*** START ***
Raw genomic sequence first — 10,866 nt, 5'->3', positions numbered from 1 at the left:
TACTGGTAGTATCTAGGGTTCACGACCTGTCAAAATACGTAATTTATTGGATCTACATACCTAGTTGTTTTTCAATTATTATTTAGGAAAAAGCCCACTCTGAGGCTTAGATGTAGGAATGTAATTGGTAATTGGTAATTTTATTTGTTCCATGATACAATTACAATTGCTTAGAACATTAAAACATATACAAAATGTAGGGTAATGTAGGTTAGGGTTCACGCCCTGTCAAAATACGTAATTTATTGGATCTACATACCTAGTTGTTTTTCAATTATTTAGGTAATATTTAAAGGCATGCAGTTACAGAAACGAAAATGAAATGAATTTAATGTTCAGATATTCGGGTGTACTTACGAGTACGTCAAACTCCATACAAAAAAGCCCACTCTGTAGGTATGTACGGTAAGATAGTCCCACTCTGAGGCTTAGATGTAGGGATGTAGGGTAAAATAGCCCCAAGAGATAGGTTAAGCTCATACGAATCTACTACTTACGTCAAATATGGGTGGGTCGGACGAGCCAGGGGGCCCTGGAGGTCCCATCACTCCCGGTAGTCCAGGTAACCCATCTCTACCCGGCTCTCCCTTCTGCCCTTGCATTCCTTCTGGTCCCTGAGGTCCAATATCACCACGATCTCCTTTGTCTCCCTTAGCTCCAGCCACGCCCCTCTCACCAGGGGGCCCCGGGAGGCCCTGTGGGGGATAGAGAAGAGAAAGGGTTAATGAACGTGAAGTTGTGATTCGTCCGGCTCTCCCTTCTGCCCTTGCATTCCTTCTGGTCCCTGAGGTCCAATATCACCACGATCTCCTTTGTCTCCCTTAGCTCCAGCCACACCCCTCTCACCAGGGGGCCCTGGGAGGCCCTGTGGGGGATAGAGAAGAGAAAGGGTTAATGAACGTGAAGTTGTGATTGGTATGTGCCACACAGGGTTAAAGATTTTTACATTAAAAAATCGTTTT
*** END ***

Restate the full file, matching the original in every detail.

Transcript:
Raw genomic sequence first — 10,866 nt, 5'->3', positions numbered from 1 at the left:
TACTGGTAGTATCTAGGGTTCACGACCTGTCAAAATACGTAATTTATTGGATCTACATACCTAGTTGTTTTTCAATTATTATTTAGGAAAAAGCCCACTCTGAGGCTTAGATGTAGGAATGTAATTGGTAATTGGTAATTTTATTTGTTCCATGATACAATTACAATTGCTTAGAACATTAAAACATATACAAAATGTAGGGTAATGTAGGTTAGGGTTCACGCCCTGTCAAAATACGTAATTTATTGGATCTACATACCTAGTTGTTTTTCAATTATTTAGGTAATATTTAAAGGCATGCAGTTACAGAAACGAAAATGAAATGAATTTAATGTTCAGATATTCGGGTGTACTTACGAGTACGTCAAACTCCATACAAAAAAGCCCACTCTGTAGGTATGTACGGTAAGATAGTCCCACTCTGAGGCTTAGATGTAGGGATGTAGGGTAAAATAGCCCCAAGAGATAGGTTAAGCTCATACGAATCTACTACTTACGTCAAATATGGGTGGGTCGGACGAGCCAGGGGGCCCTGGAGGTCCCATCACTCCCGGTAGTCCAGGTAACCCATCTCTACCCGGCTCTCCCTTCTGCCCTTGCATTCCTTCTGGTCCCTGAGGTCCAATATCACCACGATCTCCTTTGTCTCCCTTAGCTCCAGCCACGCCCCTCTCACCAGGGGGCCCCGGGAGGCCCTGTGGGGGATAGAGAAGAGAAAGGGTTAATGAACGTGAAGTTGTGATTCGTCCGGCTCTCCCTTCTGCCCTTGCATTCCTTCTGGTCCCTGAGGTCCAATATCACCACGATCTCCTTTGTCTCCCTTAGCTCCAGCCACACCCCTCTCACCAGGGGGCCCTGGGAGGCCCTGTGGGGGATAGAGAAGAGAAAGGGTTAATGAACGTGAAGTTGTGATTGGTATGTGCCACACAGGGTTAAAGATTTTTACATTAAAAAATCGTTTT